More than 20,000 chime in on Florida panther's future

Florida Panther. Photographed at Wildlife Rescue & Rehabilitation, Inc. 
Florida Panther. Photographed at Wildlife Rescue & Rehabilitation, Inc. JOHN PENDYGRAFT | Times
Published Sept. 6, 2017

Panther peeve


More than 20,000 people have given the U.S. Fish and Wildlife Service an earful about the future status of the endangered Florida panther, according to the agency's top panther biologist.

The panther, which has been listed as endangered since the first endangered list was published in 1967, has been Florida's official state animal since 1982. The Fish and Wildlife Service, which is supposed to review the status of every animal on the endangered list every five years, announced in July that it was planning a review for the panther and wanted public comments by Aug. 29.

The public obliged in droves, said David Shindle, the agency's panther coordinator, who said last week that he'd received "well over 20,000 " letters and emails by the deadline.

"As expected, this animal generated a lot of interest," he said.

Some of the letters and emails came from scientists and environmental activists, he said. Others came from less credentialed but still enthusiastic groups.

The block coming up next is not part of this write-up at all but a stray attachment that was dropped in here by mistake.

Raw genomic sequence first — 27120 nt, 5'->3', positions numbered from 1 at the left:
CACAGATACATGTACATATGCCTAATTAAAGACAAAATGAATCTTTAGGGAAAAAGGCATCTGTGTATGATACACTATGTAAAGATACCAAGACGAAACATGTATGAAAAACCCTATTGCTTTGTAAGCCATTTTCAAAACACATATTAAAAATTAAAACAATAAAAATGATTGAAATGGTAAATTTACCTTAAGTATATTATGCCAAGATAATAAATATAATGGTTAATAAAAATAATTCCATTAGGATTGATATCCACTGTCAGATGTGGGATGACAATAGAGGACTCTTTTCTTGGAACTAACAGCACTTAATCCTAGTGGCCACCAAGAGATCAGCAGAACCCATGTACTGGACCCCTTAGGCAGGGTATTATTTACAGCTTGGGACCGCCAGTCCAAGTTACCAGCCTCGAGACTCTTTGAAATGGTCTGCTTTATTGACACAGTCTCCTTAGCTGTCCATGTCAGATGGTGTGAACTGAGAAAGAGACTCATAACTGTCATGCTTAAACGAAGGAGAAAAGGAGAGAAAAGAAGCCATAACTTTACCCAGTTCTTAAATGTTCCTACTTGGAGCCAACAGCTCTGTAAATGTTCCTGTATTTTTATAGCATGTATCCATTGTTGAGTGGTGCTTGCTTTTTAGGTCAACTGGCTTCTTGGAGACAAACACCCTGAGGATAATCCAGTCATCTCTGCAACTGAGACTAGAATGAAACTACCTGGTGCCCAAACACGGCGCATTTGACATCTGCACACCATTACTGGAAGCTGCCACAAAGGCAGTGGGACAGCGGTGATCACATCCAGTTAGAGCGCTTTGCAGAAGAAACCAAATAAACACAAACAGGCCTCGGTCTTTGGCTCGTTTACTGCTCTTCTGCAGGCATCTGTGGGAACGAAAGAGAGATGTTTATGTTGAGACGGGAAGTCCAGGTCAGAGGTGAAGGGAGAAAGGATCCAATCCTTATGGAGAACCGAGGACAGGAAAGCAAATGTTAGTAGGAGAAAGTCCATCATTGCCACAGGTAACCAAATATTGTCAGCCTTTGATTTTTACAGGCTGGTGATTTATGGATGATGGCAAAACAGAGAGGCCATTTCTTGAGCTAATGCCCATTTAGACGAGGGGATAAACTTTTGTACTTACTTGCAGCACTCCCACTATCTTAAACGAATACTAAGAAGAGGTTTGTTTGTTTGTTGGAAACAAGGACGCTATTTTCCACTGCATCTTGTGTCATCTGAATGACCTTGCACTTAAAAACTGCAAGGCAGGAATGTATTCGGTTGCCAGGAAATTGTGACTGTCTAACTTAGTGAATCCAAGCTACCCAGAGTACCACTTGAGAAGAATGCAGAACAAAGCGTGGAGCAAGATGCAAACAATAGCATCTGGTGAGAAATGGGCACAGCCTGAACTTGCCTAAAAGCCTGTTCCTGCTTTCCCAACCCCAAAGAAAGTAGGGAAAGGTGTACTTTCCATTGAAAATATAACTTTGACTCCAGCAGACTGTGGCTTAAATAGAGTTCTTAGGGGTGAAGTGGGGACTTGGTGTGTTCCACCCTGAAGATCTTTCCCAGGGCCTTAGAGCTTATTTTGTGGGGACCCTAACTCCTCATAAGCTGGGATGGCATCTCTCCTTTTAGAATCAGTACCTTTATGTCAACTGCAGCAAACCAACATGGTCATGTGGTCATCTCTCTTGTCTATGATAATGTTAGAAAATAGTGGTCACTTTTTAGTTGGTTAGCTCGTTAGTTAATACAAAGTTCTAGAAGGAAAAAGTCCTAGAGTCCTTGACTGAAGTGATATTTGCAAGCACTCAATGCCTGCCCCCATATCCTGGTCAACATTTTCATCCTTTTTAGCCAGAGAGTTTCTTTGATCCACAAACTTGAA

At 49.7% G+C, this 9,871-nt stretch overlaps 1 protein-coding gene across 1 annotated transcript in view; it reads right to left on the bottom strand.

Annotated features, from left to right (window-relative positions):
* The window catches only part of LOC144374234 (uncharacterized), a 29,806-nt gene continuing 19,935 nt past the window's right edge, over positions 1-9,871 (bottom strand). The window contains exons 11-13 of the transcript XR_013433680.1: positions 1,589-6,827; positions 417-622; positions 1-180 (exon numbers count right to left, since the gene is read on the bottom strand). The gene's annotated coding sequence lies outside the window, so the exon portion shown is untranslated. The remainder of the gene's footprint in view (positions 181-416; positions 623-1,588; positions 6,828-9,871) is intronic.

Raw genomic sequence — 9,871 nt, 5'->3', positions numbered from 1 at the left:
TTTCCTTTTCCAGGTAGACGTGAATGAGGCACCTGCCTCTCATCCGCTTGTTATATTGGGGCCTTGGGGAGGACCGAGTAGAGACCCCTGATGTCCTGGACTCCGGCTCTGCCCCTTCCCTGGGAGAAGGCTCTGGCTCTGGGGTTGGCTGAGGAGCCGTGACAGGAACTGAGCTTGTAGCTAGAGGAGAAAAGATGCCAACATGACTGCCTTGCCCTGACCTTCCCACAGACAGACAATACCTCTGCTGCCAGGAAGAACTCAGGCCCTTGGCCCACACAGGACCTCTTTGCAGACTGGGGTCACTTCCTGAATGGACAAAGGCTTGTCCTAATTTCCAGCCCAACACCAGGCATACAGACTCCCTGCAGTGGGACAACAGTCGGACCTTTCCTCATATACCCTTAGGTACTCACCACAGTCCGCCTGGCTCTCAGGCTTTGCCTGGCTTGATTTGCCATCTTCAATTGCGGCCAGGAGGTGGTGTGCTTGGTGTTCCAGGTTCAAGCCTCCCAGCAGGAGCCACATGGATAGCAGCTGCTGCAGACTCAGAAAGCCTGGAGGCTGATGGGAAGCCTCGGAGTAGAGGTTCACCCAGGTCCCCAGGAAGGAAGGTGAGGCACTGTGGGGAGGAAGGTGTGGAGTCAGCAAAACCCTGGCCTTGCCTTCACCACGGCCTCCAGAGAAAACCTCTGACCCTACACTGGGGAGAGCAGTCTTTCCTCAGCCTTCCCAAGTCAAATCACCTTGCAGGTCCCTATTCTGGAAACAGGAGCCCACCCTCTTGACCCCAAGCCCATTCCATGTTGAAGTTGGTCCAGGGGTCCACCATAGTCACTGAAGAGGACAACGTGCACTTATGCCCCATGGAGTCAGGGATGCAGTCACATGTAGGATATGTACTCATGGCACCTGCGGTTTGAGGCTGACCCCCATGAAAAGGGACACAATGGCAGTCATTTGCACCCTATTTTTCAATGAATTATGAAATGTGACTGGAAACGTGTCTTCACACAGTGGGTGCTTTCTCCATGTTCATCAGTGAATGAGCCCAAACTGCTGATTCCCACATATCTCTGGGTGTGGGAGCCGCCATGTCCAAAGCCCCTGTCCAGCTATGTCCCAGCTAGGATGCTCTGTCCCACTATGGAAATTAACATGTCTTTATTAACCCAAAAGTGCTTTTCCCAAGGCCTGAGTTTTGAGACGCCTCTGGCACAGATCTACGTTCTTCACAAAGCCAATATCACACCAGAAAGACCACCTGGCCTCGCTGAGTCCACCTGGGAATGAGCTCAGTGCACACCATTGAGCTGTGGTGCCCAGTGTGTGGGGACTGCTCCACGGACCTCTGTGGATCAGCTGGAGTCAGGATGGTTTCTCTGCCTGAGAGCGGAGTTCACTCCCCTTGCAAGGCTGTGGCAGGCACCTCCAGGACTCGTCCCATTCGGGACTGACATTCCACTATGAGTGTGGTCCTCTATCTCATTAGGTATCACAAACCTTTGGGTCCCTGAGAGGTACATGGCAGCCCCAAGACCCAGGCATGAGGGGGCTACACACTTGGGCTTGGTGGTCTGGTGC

"I'm sitting here looking at a stack of paintings and drawings from an art class at Bellview Santos Elementary School" from the North Florida community of Bellview, Shindle said.

U.S. Rep. Vern Buchanan, R-Sarasota, and U.S. Sen. Bill Nelson, a Democrat, both sent letters urging the federal agency to keep the panther on the endangered list.

The wildlife agency's review will now begin in earnest, Shindle said, adding that "we'd like to be wrapped up by the summer of 2019."

Any recommendation would go to the agency's director for action — either to maintain the endangered status or to change it.

If the recommendation is to change it, Shindle said, that will kick off a new process, which would require more public comment.

— Craig Pittman,